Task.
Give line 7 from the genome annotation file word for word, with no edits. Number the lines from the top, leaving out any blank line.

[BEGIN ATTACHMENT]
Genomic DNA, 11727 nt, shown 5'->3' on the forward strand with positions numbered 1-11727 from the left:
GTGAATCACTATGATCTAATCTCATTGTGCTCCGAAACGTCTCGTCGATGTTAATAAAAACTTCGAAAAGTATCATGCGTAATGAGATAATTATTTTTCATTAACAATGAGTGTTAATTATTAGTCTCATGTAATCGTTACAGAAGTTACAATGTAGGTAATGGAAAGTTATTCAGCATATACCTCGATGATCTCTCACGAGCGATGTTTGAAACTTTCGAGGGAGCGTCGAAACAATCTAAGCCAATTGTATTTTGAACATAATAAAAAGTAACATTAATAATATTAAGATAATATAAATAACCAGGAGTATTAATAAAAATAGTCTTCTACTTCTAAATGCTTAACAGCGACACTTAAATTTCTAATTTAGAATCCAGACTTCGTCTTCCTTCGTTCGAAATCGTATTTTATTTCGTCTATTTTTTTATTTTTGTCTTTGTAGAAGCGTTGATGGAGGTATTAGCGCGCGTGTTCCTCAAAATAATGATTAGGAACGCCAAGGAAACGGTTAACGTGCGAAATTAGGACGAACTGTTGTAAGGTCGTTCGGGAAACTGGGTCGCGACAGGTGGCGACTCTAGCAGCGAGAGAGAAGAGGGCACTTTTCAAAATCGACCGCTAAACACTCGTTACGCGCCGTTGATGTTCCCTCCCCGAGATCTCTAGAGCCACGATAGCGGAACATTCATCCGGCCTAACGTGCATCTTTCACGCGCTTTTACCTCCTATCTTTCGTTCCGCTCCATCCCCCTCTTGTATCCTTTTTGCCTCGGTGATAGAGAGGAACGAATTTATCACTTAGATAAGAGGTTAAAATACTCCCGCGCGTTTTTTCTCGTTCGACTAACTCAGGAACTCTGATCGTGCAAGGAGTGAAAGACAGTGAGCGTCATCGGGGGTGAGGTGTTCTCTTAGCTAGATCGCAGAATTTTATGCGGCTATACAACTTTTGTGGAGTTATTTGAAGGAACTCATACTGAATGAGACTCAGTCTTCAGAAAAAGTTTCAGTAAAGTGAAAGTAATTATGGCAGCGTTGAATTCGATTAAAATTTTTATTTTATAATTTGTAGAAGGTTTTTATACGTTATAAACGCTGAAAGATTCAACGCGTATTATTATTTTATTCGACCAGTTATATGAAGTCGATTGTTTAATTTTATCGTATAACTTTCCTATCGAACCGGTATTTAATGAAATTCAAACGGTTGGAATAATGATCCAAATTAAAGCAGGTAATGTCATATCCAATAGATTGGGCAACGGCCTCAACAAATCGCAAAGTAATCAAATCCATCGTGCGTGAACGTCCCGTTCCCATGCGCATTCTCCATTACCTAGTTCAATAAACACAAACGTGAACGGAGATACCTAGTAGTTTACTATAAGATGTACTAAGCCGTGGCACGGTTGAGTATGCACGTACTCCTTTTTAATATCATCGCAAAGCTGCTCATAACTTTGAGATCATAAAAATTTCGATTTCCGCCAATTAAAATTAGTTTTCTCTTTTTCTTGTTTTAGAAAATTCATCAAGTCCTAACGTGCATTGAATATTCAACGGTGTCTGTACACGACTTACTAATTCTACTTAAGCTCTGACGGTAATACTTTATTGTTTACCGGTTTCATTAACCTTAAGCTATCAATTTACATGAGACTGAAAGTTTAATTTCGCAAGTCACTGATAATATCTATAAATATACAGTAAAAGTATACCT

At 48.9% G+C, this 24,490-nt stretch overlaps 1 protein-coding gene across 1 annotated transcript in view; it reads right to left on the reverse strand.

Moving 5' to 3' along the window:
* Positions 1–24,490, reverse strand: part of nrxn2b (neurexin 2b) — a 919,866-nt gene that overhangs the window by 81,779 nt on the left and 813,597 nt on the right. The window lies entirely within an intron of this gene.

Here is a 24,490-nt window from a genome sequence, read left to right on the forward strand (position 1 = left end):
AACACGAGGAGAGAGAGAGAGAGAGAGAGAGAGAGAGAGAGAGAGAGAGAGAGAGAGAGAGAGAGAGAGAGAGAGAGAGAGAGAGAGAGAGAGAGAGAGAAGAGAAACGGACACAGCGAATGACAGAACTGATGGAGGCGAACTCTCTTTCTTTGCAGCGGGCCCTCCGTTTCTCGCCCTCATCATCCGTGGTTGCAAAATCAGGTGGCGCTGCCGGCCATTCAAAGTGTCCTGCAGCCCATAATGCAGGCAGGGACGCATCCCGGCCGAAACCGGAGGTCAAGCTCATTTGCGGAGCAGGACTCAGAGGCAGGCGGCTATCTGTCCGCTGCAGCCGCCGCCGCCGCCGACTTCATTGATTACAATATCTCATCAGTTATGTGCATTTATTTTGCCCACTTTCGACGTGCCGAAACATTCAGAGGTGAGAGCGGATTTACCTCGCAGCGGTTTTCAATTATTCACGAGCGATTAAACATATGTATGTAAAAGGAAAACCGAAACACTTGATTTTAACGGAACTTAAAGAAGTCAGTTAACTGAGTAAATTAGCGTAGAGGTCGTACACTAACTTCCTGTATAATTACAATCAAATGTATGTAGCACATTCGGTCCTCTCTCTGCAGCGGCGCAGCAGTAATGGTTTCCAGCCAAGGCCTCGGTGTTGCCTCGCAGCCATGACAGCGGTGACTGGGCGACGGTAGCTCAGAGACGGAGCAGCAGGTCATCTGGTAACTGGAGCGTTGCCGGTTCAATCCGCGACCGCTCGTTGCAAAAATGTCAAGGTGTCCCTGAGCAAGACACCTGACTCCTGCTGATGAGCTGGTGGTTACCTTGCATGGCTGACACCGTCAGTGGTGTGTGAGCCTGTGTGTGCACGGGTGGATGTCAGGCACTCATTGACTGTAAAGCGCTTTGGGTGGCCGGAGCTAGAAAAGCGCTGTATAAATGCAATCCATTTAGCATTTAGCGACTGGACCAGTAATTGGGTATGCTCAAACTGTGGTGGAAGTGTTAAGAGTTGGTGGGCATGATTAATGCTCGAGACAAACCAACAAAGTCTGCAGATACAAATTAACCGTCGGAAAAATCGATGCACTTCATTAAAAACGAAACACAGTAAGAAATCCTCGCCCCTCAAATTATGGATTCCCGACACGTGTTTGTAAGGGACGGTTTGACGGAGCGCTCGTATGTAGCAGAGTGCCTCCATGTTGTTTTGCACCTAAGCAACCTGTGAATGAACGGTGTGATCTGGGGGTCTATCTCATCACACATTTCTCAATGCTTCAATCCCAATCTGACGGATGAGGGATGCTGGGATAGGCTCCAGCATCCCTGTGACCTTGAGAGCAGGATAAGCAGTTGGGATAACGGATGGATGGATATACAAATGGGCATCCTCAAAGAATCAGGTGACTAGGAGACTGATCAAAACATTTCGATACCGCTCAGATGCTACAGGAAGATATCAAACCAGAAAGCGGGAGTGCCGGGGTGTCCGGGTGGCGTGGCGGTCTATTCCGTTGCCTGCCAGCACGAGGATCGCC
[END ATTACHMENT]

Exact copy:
AACACGAGGAGAGAGAGAGAGAGAGAGAGAGAGAGAGAGAGAGAGAGAGAGAGAGAGAGAGAGAGAGAGAGAGAGAGAGAGAGAGAGAGAGAGAGAGAGAAGAGAAACGGACACAGCGAATGACAGAACTGATGGAGGCGAACTCTCTTTCTTTGCAGCGGGCCCTCCGTTTCTCGCCCTCATCATCCGTGGTTGCAAAATCAGGTGGCGCTGCCGGCCATTCAAAGTGTCCTGCAGCCCATAATGCAGGCAGGGACGCATCCCGGCCGAAACCGGAGGTCAAGCTCATTTGCGGAGCAGGACTCAGAGGCAGGCGGCTATCTGTCCGCTGCAGCCGCCGCCGCCGCCGACTTCATTGATTACAATATCTCATCAGTTATGTGCATTTATTTTGCCCACTTTCGACGTGCCGAAACATTCAGAGGTGAGAGCGGATTTACCTCGCAGCGGTTTTCAATTATTCACGAGCGATTAAACATATGTATGTAAAAGGAAAACCGAAACACTTGATTTTAACGGAACTTAAAGAAGTCAGTTAACTGAGTAAATTAGCGTAGAGGTCGTACACTAACTTCCTGTATAATTACAATCAAATGTATGTAGCACATTCGGTCCTCTCTCTGCAGCGGCGCAGCAGTAATGGTTTCCAGCCAAGGCCTCGGTGTTGCCTCGCAGCCATGACAGCGGTGACTGGGCGACGGTAGCTCAGAGACGGAGCAGCAGGTCATCTGGTAACTGGAGCGTTGCCGGTTCAATCCGCGACCGCTCGTTGCAAAAATGTCAAGGTGTCCCTGAGCAAGACACCTGACTCCTGCTGATGAGCTGGTGGTTACCTTGCATGGCTGACACCGTCAGTGGTGTGTGAGCCTGTGTGTGCACGGGTGGATGTCAGGCACTCATTGACTGTAAAGCGCTTTGGGTGGCCGGAGCTAGAAAAGCGCTGTATAAATGCAATCCATTTAGCATTTAGCGACTGGACCAGTAATTGGGTATGCTCAAACTGTGGTGGAAGTGTTAAGAGTTGGTGGGCATGATTAATGCTCGAGACAAACCAACAAAGTCTGCAGATACAAATTAACCGTCGGAAAAATCGATGCACTTCATTAAAAACGAAACACAGTAAGAAATCCTCGCCCCTCAAATTATGGATTCCCGACACGTGTTTGTAAGGGACGGTTTGACGGAGCGCTCGTATGTAGCAGAGTGCCTCCATGTTGTTTTGCACCTAAGCAACCTGTGAATGAACGGTGTGATCTGGGGGTCTATCTCATCACACATTTCTCAATGCTTCAATCCCAATCTGACGGATGAGGGATGCTGGGATAGGCTCCAGCATCCCTGTGACCTTGAGAGCAGGATAAGCAGTTGGGATAACGGATGGATGGATATACAAATGGGCATCCTCAAAGAATCAGGTGACTAGGAGACTGATCAAAACATTTCGATACCGCTCAGATGCTACAGGAAGATATCAAACCAGAAAGCGGGAGTGCCGGGGTGTCCGGGTGGCGTGGCGGTCTATTCCGTTGCCTGCCAGCACGAGGATCGCC